Allan Border medal; MItch Marsh wins Australia’s biggest cricket award

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Four years ago Mitch Marsh thought Australia hated him. Now he’s an Allan Border medallist.

The career resurgence of the man dubbed “the Bison” was completed on Wednesday night when the star all-format, all-rounder cantered to victory in the most prestigious individual award in Australian cricket.

On the back of 1638 runs across Tests, ODIs and T20s, including a breakthrough and unforgettable Ashes century in Leeds and an even more brilliant unbeaten 177 against Bangladesh at the World Cup, Marsh was crowned Australia’s best player over the past 12 months.

The 32-year-old polled 223 votes, a whopping 79 ahead of Test captain Pat Cummins (144) and Steve Smith (141), evidence of a stunning year in red and white-ball cricket in a voting period during which 37 players played for Australia.

“Six months ago I thought I was just hanging on to my career, and this week I’m being rested from the ODIs,” Marsh said on the blue carpet on the way in to the event, unaware he’d won.

“Things change quickly.”

Marsh also paid tribute to his wife, Greta, who he said “pulled my head in a little bit” but reaffirmed how he plays his best cricket.

“It’s been a lot of fun the last 12 months, and I’m having fun playing cricket,” he said.

In and out of the Test team since his debut a decade ago against Pakistan in Dubai in 2014, Marsh only returned to the XI, after a four year absence during the 2023 Ashes, replacing Cameron Green.

He made an immediate impact blasting 118 in his first innings back, off 120 balls, and now remains part of a locked-in top six backed by selectors to take the Test team forward, with Green only getting back into the team after David Warner’s retirement.

Marsh was set for a pay rise of between $500,000 and $800,000 when new contracts are confirmed in coming months as a key part of all three Australian teams, a figure which could now rise.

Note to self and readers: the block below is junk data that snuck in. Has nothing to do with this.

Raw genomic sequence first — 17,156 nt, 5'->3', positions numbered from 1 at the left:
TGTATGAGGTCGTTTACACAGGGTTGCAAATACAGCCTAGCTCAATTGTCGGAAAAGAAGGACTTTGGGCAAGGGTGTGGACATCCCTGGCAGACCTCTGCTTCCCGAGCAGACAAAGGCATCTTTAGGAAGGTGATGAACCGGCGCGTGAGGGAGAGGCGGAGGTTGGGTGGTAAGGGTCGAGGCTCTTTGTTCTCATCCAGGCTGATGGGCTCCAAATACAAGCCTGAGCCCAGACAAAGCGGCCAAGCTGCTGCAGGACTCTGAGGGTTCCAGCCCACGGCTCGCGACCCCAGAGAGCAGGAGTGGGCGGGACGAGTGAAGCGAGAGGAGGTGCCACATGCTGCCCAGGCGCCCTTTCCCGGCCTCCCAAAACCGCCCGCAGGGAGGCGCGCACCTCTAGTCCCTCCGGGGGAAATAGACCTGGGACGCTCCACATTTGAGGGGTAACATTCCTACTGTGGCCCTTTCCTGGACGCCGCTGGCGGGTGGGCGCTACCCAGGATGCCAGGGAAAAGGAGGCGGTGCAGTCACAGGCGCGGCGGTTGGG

He captained Australia’s ODI side in South Africa and is also the man most likely to lead Australia at the T20 World Cup being held in the West Indies and USA in July, taking charge of the upcoming series against the West Indies.

“There’s some good leadership capabilities in that squad but we’re certainly interested in exploring Mitch Marsh getting that opportunity for a while longer,” selection chief George Bailey said when Marsh was given the nod as captain.

It’s a mark of how far Marsh has come from being the one-time whipping boy of Australian cricket who felt unloved in 2019 as part of that Ashes squad.

“Yeah, most of Australia hate me,” Marsh said at the time, feeling the burden of being what many cricket fans thought was an unfulfilled talent who had been given more opportunities than he deserved.

Since then Marsh was man of the match in Australia’s brilliant T20 World Cup win in 2021, has become a Test lock and topped the scoring for his team with 344 runs in the 3-0 series win over Pakistan.

It was that performance which moved Cummins to declare Marsh was “thriving” as an international cricketer.

“He is thriving. He is just showing how good he is,” Cummins said.

Marsh joins an elite list of only 15 previous winners of the medal, a list that includes the best players of the past two decades, including Cummins, Steve Smith, a four-time winner as well as cricket greats Ricky Ponting, Steve Waugh and the inaugural winner, Glenn McGrath.